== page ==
Who plays tonite? The Yanks face the always difficult Scott Kazmir, and I suspect a mellow Joe will see fit to spare some/most/all of the regulars of that displeasure. If The Franchise wants a win tonight, he’s gonna have to bring it.
Real name: Mark Lamster
Year of birth: 1969
Home town: New York, NY
Now residing: Brooklyn, NY
Fondest baseball memory: Celebrating the 1996 World Series victory with my future wife, old friends, and hundreds of other diehard fans on the corner of Third Avenue and 87th Street, outside the bar where the Yankee players had gathered post-game.
Comment: Read my book, Spalding’s World Tour, an Editor’s Choice selection of the New York Times Book Review.
Real name: Andy
Year of birth: 1968
Home town: Newton, MA
Now residing: Brooklyn, NY, with wife Nicole, son Isaac (3), and daughter Alice (.7)
Favorite player at age 10: Pudge Fisk
Fondest baseball memory: Two of them, in fact, stand out (there are probably 20 that I could mention, and there are many that I hesitate to omit but will for succinctness). The first will probably surprise, and I fear it might reinforce the stereotype of Sox fans as masochists and happier when losing, but that’s not the case (I want nothing less than for the Sox to lose). Freshman year, October, Sox blow Game Six to the Mets, I can’t explain how vivid is that memory of lying on my bed in my tiny dorm room with a cold towel over my head while bawling my eyes out, even to this day nearly 21 years later. It was a formative moment in my Soxfan existence. Second moment is the exact opposite, and somewhat predictable: Keith Foulke tossing the ball to Doug Mientkiewicz as I sit in darkness in my apartment with my newborn son, just 2 weeks old, sleeping next to me. I was also, for the record, bawling my eyes out.
Comment: I share the two most prevalent traits of my parents’ Soxfandom: my Mom’s more-than-intermittent hysteria (I get this in-game for the most part), my Dad’s quiet stoicism and belief in regressions to the mean, empiricism, and smart baseball. This is typically more on display before and after games.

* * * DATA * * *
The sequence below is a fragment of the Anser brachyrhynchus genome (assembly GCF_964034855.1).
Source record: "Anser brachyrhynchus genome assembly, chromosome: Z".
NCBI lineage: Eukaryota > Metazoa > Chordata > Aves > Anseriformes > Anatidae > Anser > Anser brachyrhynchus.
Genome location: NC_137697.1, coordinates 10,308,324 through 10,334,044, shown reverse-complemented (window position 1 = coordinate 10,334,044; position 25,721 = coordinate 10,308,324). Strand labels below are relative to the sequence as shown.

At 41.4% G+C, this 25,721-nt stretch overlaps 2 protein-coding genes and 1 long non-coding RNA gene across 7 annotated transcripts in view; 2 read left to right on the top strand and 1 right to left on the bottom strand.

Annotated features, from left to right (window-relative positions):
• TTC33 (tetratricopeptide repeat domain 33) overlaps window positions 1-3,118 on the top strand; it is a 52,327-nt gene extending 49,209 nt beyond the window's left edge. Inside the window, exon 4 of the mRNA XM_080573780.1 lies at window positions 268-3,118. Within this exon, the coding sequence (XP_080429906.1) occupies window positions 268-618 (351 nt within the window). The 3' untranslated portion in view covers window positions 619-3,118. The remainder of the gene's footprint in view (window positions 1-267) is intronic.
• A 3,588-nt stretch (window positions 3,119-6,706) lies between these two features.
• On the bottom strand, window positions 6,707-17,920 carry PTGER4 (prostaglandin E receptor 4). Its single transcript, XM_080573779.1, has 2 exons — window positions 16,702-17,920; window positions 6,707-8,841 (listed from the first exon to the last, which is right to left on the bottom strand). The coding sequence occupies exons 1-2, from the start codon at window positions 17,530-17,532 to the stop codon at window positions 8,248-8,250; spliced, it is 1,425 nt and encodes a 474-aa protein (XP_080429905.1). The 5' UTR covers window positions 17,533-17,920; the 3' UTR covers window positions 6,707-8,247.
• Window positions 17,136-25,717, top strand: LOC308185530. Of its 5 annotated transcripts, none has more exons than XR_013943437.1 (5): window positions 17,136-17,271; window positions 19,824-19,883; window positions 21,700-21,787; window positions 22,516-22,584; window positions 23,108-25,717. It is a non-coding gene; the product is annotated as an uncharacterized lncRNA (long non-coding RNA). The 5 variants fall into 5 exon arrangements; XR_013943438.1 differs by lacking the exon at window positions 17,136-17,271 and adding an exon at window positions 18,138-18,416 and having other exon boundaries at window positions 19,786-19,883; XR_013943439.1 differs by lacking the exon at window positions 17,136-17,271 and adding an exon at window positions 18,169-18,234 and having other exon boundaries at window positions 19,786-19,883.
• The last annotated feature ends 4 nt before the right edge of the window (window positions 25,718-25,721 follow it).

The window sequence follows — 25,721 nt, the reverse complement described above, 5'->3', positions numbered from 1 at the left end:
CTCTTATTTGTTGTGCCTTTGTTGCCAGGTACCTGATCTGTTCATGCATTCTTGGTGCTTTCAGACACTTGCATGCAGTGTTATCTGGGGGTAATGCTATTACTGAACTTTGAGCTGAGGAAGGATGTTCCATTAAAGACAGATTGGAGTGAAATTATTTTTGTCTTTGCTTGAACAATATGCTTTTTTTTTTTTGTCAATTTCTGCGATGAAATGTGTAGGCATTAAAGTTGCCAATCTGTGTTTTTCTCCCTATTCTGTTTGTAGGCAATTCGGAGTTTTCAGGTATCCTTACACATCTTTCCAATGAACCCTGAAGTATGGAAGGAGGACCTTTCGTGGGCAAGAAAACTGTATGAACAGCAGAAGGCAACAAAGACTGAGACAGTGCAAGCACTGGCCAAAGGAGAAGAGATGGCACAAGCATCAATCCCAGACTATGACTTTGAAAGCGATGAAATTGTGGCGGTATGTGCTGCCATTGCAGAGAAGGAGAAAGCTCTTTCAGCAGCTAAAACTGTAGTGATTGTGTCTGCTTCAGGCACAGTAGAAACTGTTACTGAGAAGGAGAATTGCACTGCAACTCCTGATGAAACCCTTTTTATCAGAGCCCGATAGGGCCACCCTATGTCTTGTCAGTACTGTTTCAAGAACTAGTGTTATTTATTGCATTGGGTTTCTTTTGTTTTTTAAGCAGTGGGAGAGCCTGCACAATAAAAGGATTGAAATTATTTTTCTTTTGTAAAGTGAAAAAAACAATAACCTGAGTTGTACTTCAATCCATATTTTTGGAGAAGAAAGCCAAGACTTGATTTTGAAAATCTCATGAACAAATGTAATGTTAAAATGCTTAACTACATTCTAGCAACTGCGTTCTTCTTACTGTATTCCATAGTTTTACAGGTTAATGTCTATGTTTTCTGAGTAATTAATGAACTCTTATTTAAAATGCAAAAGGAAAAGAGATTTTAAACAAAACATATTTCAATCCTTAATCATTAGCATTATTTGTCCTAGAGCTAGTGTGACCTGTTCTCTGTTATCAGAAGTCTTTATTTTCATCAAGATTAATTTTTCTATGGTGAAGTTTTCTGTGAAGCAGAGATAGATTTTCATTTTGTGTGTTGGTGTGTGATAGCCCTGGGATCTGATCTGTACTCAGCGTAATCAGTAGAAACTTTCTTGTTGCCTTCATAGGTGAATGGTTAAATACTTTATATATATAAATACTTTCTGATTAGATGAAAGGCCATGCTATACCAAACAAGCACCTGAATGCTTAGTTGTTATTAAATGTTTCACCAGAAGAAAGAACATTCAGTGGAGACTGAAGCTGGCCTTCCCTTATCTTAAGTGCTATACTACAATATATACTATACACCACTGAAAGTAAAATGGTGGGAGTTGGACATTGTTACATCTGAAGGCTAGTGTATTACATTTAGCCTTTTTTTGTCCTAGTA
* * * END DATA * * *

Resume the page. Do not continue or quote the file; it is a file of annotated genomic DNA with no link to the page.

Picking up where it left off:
Real name: Paul
Year of birth: 1982
Home town: New Haven, Conn.
Now residing: West Texas
Favorite player at age 10: Wade Boggs
Favorite baseball memory: Excepting the final eight games of the 2004 postseason, probably Sept. 6, 1997, when my dad took me to Fenway as he did about once every year. The seats were right behind home plate, the Sox won 10-2, and both Mo Vaughn and Nomar Garciaparra hit home runs. Tim Wakefield, the only member of the Sox still on the team who appeared in that game, got the win.
Comment: I have a wonderful and beautiful wife who doesn’t quite understand my obsession with baseball — but has been there through it since her traumatic induction during Game 7 of the 2003 ALCS. We’ve been married since 2004 and our family to this point consists of two children: our cat Manny, age 2, and our dog Poppy (spelled like the lower, pronounced like the baseball god!), age 6 months. In real life, I’m a newspaper reporter, which is more fun than someone should be allowed to have at their job.
Real name: Nick (last name I can’t even pronounce)
Year of birth: 1977
Home town: New York City (Washington Heights)
Favorite player at age 10: Willie Randolph
Fondest baseball memory:There are so many, but I’ll go with the Aaron Boone home run. That was pretty good. That night I ended up hitting the streets to celebrate. I was living in Hamilton Heights at the time, which is a pro-Yankee neighborhood. The blocks were filled with people drinking and celebrating. I joined them. There were a lot of hugs, some dousings, just general happiness. Oh to regain that moment!
Comment: I am finishing up my master’s to become an elementary school teacher. I have been engaged now almost two years with the lovely Mandy-urban planner of the future- and we plan on getting married sometime this or next decade. We have been together for 9 years. She has no idea who Ron Villone is, but does know who Mariano Rivera is (go figure!). I am the middle brother of three. My older brother used to beat me up a lot. I used to beat my younger brother up a lot. My parents are hilarious space aliens who were put on this planet to communicate with each other and only each other. He is a theater professor. She is a librarian. We are a very dramatic and book-based family.
Real name: Michael Chan
What the heck is an attackgerbil? It’s an affectionate nod to Don Zimmer
email: michael at michaelchan dot org
Web site: michaelchan.org
Year of birth: 1969
Home town: Scottsville, NY